Finally, we analyzed the combined expression of the Piwi-like 2–4 genes and their correlation with tumor-specific survival in a sex-specific manner and observed that different expression profiles were significantly correlated with survival in male and female patients. For male patients, decreased expression of Piwi-like 2/Piwi-like 3 was correlated with a 5.9-fold increase in the risk of tumor-related death (95% CI: 1.33–26.23; p = 0.02). In female patients, decreased Piwi-like 2/Piwi-like 4 expression was correlated with a 5.23-fold increase in the risk of tumor-related death (95% CI: 1.67–16.32; p = 0.004; Table 3 Figure 1). The results revealed that the combined expression of Piwi-like genes is correlated with tumor-specific survival in a sex-specific manner.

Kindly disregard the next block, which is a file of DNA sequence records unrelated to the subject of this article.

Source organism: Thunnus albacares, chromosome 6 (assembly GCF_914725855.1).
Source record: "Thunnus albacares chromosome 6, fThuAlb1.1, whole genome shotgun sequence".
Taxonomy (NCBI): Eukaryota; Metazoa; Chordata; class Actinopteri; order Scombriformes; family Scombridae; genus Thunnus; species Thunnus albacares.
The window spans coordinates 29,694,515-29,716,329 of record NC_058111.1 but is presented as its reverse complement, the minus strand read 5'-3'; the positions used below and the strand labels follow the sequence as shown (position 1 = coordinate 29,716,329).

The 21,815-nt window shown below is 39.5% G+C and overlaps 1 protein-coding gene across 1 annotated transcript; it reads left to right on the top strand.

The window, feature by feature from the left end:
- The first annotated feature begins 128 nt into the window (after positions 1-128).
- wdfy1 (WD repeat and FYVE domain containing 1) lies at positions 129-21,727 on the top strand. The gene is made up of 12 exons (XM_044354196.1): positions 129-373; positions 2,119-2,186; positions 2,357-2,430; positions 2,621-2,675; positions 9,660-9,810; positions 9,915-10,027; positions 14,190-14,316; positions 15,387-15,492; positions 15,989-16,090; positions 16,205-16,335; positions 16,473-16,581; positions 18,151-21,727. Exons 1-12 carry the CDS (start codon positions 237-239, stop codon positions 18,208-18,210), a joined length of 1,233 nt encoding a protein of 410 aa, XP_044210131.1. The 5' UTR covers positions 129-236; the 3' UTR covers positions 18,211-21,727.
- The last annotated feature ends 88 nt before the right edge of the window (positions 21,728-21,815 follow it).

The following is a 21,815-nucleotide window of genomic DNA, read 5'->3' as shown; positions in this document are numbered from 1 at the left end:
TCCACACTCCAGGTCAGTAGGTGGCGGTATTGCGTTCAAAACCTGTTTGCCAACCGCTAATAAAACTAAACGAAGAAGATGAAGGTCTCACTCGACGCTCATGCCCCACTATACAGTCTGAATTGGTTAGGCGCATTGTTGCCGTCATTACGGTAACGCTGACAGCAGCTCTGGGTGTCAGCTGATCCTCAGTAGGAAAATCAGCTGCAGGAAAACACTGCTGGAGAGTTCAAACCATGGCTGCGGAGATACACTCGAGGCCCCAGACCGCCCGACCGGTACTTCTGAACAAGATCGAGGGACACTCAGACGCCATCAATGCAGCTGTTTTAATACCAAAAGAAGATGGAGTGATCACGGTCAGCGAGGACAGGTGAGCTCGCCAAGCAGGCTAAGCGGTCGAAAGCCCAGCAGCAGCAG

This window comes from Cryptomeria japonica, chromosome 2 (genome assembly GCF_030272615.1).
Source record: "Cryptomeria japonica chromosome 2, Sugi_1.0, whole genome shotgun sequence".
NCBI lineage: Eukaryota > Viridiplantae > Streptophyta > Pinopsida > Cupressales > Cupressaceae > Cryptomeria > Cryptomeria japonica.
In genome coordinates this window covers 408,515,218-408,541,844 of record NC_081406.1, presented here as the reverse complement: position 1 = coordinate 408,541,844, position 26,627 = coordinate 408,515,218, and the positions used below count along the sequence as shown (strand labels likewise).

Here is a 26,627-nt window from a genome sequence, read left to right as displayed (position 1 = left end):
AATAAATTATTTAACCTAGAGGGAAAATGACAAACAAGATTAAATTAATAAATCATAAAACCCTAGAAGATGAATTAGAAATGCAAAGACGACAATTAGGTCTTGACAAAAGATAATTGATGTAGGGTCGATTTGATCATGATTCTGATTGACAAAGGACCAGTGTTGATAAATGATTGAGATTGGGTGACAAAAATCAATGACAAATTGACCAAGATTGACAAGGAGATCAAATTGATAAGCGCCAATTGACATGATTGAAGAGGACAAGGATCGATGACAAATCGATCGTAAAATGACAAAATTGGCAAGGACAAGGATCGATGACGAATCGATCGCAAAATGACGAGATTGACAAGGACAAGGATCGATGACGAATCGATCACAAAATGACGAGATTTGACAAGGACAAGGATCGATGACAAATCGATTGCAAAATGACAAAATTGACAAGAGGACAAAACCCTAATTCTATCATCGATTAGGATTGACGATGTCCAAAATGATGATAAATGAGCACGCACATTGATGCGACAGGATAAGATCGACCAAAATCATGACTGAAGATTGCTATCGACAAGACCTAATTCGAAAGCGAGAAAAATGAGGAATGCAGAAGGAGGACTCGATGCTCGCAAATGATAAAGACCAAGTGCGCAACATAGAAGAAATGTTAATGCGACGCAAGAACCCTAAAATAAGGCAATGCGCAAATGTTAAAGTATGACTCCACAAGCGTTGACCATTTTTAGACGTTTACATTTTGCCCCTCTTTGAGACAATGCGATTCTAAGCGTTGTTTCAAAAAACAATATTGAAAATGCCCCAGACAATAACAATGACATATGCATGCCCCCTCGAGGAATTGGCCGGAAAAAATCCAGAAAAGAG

Previously we found that elevated levels of Piwi-like 1 in STS and high as well as low levels of Piwi-like 1 in pancreatic adenocarcinomas were significantly associated with worse patient’s survival. [18, 19]. In our study, the levels of Piwi-like 2–4 mRNA in STS were analyzed and correlated with each other, with clinical and histopathologic parameters and with tumor-specific survival. We found a significant correlation between tumor-specific survival and Piwi-like 2 and Piwi-like 4 mRNA expression levels, but not with Piwi-like 3 gene expression. There were correlations between the mRNA expressions of the Piwi-like genes and other stem cell-associated genes, such as Nanog Oct3/4 and survivin. Surprisingly, a low expression of Piwi-like 2 or Piwi-like 3 was significantly correlated with a high expression level of Nanog and Piwi-like-2 in addition with an increased transcript level of Oct3/4, but with a decreased level of the survivin 2B splice variant. Furthermore, low Piwi-like 4 mRNA expression was correlated with a high level of the survivin Delta 3 splice variant. However, the survivin 2B splice variant is considered to be a pro-apoptotic protein, whereas the survivin Delta 3 splice variant has an anti-apoptotic function . PIWIL2 protein may inhibit apoptosis via activation of Stat3/Bcl-X signaling .